WENATCHEE — A ‘modernized’ Columbia River Treaty should go beyond its existing flood control and hydropower provisions to include restoration of fish runs, protection of basin ecology and preservation of cultural resources for tribes, two key U.S. agencies say.
The draft recommendation was released Thursday by the Bonneville Power Administration (BPA) and Army Corps of Engineers, the two agencies charged with forming a U.S. position on the bilateral, U.S.-Canada treaty.
The recommendations include:
Provide stream flows and reservoir conditions that enhance populations of resident and migratory fish.
Minimize adverse affects to tribal archeological sites from reservoir-level fluctuations to capture melting mountain snow and rainwater.
Determine Canada’s interest in restoring fish passage on dams on the Columbia to provide access to spawning streams on both sides of the border. Salmon’s historical access to spawning streams in the Upper Columbia has been blocked since the late 1930s, when Grand Coulee Dam was built.
Adjust the “Canadian Entitlement” — power deliveries to Canada from U.S. Columbia River dams that compensate Canada for the downstream power benefits of its huge treaty reservoirs. The U.S. recommendation says Canada is deriving a “substantially greater” value from the power deliveries than the U.S. The PUDs share this view.
In place since the 1960s, the treaty governs the way the U.S. and Canada work together to operate their Columbia River dams and reservoirs to maximize flood control and hydropower production.
Thursday’s recommendation comes after years of consultation among tribes, agencies and representatives from Washington, Oregon, Idaho and Montana, the four U.S. states that contain parts of the Columbia River Basin.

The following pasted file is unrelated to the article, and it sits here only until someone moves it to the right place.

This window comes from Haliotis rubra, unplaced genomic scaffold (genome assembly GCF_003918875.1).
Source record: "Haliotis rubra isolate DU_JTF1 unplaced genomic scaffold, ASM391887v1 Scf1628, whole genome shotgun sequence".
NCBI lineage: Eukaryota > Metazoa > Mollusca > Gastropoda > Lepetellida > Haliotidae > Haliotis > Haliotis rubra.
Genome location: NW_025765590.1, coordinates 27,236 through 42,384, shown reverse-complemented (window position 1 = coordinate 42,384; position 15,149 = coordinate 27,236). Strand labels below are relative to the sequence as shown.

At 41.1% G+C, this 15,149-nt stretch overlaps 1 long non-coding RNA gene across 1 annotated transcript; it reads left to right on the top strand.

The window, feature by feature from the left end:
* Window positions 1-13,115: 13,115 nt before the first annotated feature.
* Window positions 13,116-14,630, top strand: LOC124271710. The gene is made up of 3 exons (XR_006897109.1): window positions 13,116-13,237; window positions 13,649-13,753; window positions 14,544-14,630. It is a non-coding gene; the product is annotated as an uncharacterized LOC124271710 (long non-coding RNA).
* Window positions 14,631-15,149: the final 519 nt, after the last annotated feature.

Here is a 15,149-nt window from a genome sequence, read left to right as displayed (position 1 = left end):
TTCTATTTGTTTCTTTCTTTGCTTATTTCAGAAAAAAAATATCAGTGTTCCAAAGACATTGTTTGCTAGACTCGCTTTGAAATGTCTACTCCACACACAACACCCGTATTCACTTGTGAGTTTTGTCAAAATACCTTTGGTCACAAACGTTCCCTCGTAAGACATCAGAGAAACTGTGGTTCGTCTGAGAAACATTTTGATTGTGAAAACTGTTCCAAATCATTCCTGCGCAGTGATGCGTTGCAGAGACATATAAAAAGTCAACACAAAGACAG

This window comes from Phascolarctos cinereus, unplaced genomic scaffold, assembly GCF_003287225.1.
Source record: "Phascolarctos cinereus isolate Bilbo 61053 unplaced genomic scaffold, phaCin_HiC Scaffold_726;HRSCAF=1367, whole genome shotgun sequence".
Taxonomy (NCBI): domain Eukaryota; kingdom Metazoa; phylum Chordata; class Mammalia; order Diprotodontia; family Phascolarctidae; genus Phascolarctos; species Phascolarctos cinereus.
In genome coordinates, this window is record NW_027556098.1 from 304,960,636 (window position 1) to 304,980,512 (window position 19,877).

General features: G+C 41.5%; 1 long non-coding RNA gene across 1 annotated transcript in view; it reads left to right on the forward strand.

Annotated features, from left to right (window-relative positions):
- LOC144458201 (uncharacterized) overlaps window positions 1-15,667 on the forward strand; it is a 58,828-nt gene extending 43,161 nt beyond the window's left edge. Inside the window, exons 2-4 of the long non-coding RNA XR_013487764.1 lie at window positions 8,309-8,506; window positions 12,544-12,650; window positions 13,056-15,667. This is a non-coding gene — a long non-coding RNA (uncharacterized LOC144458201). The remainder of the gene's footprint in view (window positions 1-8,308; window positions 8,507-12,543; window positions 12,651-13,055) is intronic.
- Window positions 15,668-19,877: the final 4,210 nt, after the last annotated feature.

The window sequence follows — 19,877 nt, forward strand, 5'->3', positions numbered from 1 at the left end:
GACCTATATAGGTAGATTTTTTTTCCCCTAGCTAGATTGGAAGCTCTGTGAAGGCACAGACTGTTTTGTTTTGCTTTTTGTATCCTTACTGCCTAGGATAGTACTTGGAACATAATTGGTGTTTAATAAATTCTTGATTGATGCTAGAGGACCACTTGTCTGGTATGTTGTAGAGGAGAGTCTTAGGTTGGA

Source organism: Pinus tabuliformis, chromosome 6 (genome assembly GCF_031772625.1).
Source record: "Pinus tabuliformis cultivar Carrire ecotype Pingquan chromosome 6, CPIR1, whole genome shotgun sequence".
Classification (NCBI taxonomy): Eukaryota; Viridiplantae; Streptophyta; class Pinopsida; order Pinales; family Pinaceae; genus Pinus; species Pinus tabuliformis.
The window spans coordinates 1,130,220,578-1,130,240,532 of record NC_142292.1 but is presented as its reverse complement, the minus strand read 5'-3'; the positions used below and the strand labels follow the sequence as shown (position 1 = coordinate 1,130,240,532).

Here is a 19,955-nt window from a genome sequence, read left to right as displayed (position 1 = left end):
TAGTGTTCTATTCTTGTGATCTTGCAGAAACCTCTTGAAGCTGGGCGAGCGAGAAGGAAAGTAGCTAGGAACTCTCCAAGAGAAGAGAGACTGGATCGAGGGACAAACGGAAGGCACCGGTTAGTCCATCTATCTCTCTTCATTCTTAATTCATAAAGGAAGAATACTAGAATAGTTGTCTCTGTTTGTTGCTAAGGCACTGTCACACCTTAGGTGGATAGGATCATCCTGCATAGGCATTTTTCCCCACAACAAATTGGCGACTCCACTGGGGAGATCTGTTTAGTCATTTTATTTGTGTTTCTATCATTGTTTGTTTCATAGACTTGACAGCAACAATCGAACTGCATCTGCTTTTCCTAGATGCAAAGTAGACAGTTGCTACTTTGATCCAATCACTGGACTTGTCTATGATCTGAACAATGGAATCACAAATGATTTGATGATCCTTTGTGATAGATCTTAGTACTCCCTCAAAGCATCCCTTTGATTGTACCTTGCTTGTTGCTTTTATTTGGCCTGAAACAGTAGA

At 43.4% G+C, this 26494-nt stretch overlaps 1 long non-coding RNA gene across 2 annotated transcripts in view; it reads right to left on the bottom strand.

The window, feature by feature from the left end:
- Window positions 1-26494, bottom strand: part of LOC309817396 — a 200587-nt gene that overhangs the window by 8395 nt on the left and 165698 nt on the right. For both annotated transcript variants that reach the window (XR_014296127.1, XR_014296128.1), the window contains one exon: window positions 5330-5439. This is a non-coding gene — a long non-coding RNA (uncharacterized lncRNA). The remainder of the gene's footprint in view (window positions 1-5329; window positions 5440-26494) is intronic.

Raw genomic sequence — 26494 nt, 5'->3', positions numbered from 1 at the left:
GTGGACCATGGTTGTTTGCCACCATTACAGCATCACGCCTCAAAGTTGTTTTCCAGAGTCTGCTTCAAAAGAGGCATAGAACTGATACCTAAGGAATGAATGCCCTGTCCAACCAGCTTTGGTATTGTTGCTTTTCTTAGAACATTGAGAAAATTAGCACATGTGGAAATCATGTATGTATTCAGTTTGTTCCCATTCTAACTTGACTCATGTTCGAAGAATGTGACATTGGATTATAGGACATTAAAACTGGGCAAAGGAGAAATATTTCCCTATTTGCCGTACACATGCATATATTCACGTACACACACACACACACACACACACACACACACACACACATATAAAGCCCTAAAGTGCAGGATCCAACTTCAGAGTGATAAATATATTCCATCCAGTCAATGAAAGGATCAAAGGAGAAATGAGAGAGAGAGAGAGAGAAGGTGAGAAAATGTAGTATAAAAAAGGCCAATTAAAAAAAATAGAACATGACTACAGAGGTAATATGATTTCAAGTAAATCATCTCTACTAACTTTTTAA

The general managers at the Chelan, Douglas and Grant County PUDs said they had yet to review the draft recommendation in detail Thursday. All three have said that they and other regional utilities are already paying enough for environmental protections.
“We believe there’s been a lot of mitigation already done,” John Janney, general manager of Chelan PUD, said Thursday. “Each of the PUDs have robust ecology requirements imbedded in our licenses. We spend a lot of time, energy and effort with others to mitigate the impact of our own dams on the environment. We don’t feel we should have to pay for any changes made to the way the river is operated.”
Bill Dobbins and Tony Webb, who head the Douglas and Grant PUDs said they need to know more.
“Once we hear the explanation, we’ll know what it’s really saying,” Dobbins said.
“My take right now is its really preliminary,” Webb said. “I’ve got staff diving into it to figure out what it is really saying to us. It has too many moving pieces to get my arms around it right now.”
The treaty will end in 2024, unless the U.S. and Canada give notice to terminate or modify it by September 2014. The U.S. agencies hope to make an official recommendation to the U.S. State Department by years end.
Negotiations would take place between the State Department and Canada. The region’s PUDs don’t have a vote in the negotiation process, but have organized with other regional utilities to form a joint opinion.
Canadian officials expect to release an opinion paper on their perceived value of the Canadian Entitlement in the coming weeks.
Other considerations, including water use for irrigation, navigation and recreation, could better be discussed after both countries define their official positions after 2014, the draft recommendation says.
If the treaty ends in 2024, its flood-control provisions will continue, but on a pay-as-needed basis for the U.S.
The BPA and Army Corps will accept comment on their draft recommendation through mid August. Send comments to email@example.com or by mail to PO Box 14428, Portland, Ore. 97293. A comment form is posted on www.crt2014-2024review.gov.